In season and out of season – expository readiness (part 2)
Editors Note: This is the second post in a series on Expository Readiness. You can read part one of this series here. The Exhortations Pay Attention to Your Life The first imperative of 1 Timothy 4:16 is to “keep a close watch on yourself.” Why does Paul say this? Because the first priority of a man…
Editors Note: This is the second post in a series on Expository Readiness. You can read part one of this series here.
Pay Attention to Your Life
The first imperative of 1 Timothy 4:16 is to “keep a close watch on yourself.” Why does Paul say this? Because the first priority of a man of God is to be a godly man. Robert Murray M’Cheyne, the great Scottish preacher of the 1830s, said, “The greatest thing I can give my people is my own personal holiness.” How do we cultivate that in our lives? We don’t pull ourselves up by our own spiritual bootstraps to become more like Jesus, but that doesn’t mean we have nothing to do.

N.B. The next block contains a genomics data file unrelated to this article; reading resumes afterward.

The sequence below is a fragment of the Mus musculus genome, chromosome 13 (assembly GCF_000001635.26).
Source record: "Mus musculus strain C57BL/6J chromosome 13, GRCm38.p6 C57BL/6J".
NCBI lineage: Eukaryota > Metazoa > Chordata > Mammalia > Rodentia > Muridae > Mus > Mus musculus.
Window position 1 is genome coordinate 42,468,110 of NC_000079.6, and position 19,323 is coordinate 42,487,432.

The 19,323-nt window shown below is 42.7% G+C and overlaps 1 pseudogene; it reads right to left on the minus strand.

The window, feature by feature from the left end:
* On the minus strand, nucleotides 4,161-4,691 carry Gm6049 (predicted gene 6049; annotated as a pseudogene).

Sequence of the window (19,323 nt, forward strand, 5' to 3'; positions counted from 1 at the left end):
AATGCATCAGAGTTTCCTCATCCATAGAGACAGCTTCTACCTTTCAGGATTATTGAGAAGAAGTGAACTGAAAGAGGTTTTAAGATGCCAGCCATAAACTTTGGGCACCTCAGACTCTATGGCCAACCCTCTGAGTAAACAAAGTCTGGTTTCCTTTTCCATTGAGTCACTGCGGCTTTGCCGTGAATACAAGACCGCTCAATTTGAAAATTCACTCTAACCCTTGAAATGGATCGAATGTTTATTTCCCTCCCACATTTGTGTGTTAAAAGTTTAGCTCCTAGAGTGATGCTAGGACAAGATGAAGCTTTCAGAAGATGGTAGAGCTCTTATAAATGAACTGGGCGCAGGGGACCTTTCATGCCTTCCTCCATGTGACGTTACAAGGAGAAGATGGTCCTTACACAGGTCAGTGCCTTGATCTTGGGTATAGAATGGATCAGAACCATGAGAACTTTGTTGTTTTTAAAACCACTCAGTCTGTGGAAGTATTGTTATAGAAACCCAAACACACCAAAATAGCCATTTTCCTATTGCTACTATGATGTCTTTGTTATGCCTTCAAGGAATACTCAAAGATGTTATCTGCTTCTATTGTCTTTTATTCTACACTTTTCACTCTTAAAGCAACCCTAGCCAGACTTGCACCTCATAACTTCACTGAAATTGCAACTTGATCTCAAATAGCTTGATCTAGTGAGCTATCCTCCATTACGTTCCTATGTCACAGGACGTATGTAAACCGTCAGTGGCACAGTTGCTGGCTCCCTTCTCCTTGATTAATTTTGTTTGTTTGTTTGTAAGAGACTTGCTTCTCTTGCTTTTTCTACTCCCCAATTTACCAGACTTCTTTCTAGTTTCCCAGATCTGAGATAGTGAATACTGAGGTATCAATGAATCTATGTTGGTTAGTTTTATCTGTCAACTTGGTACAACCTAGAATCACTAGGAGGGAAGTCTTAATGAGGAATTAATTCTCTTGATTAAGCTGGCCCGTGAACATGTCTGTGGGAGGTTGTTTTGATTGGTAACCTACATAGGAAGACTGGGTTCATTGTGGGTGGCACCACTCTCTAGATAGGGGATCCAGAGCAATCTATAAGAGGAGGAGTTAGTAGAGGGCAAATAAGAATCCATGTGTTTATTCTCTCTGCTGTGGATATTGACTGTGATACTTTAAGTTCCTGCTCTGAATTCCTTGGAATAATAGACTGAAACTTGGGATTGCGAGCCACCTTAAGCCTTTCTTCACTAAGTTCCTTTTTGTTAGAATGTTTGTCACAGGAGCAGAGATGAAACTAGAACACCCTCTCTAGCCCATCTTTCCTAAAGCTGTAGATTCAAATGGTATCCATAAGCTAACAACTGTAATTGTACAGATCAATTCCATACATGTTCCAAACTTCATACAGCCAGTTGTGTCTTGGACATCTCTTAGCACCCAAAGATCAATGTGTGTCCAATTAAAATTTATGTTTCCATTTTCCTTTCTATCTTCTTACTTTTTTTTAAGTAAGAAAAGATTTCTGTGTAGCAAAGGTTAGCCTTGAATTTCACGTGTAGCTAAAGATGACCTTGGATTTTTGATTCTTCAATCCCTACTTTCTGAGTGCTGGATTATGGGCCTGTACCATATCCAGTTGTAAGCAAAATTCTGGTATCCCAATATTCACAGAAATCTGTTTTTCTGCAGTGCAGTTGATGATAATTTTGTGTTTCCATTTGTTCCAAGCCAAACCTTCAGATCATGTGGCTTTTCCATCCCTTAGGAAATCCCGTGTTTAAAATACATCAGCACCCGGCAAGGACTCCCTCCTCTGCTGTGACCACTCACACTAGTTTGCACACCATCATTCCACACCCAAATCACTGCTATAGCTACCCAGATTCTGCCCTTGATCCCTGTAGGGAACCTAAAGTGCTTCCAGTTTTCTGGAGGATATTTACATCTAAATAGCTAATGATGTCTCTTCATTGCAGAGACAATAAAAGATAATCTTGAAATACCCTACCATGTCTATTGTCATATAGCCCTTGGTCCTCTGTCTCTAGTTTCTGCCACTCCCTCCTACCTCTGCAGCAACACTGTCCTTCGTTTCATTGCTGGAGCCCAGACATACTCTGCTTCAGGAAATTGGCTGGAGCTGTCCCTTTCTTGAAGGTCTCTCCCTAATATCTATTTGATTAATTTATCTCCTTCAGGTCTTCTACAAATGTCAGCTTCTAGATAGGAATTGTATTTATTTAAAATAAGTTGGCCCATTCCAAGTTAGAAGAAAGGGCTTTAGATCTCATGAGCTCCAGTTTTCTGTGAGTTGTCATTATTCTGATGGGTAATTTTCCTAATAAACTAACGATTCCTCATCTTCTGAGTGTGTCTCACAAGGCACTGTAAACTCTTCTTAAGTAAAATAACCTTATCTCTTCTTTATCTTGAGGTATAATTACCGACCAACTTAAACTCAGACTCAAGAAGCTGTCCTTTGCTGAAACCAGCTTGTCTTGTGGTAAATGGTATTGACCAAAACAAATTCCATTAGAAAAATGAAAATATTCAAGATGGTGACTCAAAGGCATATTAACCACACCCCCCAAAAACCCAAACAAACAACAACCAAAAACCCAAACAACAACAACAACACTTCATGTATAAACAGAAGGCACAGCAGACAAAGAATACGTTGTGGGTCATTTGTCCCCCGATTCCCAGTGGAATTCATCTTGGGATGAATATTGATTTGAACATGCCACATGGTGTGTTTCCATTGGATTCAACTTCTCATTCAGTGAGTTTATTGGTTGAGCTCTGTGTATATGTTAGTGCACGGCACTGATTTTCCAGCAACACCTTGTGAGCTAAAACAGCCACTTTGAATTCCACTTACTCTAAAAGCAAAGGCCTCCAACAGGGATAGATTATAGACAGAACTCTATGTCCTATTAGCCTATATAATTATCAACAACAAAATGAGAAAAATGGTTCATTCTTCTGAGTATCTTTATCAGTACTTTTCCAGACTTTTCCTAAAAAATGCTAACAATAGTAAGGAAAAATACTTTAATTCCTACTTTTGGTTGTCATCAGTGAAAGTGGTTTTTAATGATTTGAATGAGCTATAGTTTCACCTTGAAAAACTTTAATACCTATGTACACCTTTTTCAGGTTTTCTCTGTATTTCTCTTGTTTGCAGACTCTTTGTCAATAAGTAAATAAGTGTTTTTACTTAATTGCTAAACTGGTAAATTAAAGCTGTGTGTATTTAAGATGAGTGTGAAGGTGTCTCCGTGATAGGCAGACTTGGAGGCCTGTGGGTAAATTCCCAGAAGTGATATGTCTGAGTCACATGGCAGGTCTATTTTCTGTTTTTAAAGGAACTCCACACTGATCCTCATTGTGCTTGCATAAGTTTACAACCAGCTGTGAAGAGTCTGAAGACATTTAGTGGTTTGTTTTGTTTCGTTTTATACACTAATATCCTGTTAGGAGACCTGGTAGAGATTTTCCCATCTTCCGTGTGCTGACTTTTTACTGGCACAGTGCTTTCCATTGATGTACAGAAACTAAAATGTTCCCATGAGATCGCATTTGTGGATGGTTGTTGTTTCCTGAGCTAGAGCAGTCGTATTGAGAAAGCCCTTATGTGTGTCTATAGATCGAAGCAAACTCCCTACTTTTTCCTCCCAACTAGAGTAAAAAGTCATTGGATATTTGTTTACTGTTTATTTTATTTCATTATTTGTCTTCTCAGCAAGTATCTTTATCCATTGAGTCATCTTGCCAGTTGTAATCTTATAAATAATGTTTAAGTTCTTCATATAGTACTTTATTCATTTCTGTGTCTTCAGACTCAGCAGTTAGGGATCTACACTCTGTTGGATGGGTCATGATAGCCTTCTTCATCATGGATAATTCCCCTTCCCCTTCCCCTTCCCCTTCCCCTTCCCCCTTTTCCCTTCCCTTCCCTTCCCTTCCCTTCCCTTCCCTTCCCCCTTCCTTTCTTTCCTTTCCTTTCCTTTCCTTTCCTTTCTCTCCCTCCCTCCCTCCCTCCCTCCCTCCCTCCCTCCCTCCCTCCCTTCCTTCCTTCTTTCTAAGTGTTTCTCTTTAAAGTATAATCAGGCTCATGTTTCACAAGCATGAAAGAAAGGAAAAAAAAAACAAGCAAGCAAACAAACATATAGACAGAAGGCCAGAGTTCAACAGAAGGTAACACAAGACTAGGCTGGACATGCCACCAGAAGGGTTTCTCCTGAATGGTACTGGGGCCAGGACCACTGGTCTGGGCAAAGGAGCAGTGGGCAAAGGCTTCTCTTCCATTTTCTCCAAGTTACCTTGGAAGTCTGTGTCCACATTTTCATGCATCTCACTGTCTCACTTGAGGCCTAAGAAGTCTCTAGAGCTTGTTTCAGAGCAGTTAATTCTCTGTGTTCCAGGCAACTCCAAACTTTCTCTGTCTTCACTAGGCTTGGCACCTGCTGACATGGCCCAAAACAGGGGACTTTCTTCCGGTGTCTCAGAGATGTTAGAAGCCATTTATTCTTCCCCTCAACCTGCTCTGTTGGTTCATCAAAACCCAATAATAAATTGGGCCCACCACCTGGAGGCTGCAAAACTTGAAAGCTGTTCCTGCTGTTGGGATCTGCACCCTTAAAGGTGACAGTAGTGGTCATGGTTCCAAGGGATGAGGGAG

Our role is to use God-given means in the pursuit of holiness, and those means are the personal and interpersonal spiritual disciplines found in Scripture. But the disciplines are never an end in and of themselves; they’re for the pursuit of godliness. The purpose of any spiritual discipline is to be like Jesus. We don’t memorize Scripture to put notches on our Bible. We don’t share the gospel to boast about how many people we’ve witnessed to that week. We don’t fast in order to say how often we fast, or pray to say how many hours we prayed. We practice any and all of those disciplines to be like Jesus. That is a large part of how we watch our lives, according to 1 Timothy 4:16.
Of all the spiritual disciples exhorted in Scripture (such as personal and corporate worship, evangelism, service, stewardship of time and money, journaling, fasting and silence and solitude, among others) the most important are the disciplines of the Word and the discipline of prayer. Ministers should have the same priorities today as the Apostles did in Acts 6:4 – a devotion to prayer and the ministry of the Word. Do your people know you as a man of the Word and a man of prayer? Are you known for the habitual reading, hearing, studying, memorizing, meditating and applying of Scripture? Are you known for spending time on your knees pleading with God? You need to be doing these things if you’re a gospel minister.